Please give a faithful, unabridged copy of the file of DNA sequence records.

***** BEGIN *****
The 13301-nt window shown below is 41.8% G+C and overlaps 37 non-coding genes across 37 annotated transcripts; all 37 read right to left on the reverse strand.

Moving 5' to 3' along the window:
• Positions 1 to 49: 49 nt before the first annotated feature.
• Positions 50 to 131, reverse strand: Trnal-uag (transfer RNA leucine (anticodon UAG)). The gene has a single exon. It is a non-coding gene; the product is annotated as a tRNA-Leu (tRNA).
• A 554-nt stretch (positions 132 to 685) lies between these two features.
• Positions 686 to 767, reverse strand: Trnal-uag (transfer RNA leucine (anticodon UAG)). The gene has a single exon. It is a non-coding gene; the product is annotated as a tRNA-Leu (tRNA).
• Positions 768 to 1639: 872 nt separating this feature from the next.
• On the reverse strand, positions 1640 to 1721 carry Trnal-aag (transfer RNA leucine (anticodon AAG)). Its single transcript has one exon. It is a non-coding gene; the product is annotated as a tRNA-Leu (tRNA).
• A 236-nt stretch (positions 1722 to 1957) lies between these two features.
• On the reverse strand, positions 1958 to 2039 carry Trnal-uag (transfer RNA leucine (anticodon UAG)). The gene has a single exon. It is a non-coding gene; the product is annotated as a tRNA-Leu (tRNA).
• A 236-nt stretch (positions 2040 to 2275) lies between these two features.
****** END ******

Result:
The 13301-nt window shown below is 41.8% G+C and overlaps 37 non-coding genes across 37 annotated transcripts; all 37 read right to left on the reverse strand.

Moving 5' to 3' along the window:
• Positions 1 to 49: 49 nt before the first annotated feature.
• Positions 50 to 131, reverse strand: Trnal-uag (transfer RNA leucine (anticodon UAG)). The gene has a single exon. It is a non-coding gene; the product is annotated as a tRNA-Leu (tRNA).
• A 554-nt stretch (positions 132 to 685) lies between these two features.
• Positions 686 to 767, reverse strand: Trnal-uag (transfer RNA leucine (anticodon UAG)). The gene has a single exon. It is a non-coding gene; the product is annotated as a tRNA-Leu (tRNA).
• Positions 768 to 1639: 872 nt separating this feature from the next.
• On the reverse strand, positions 1640 to 1721 carry Trnal-aag (transfer RNA leucine (anticodon AAG)). Its single transcript has one exon. It is a non-coding gene; the product is annotated as a tRNA-Leu (tRNA).
• A 236-nt stretch (positions 1722 to 1957) lies between these two features.
• On the reverse strand, positions 1958 to 2039 carry Trnal-uag (transfer RNA leucine (anticodon UAG)). The gene has a single exon. It is a non-coding gene; the product is annotated as a tRNA-Leu (tRNA).
• A 236-nt stretch (positions 2040 to 2275) lies between these two features.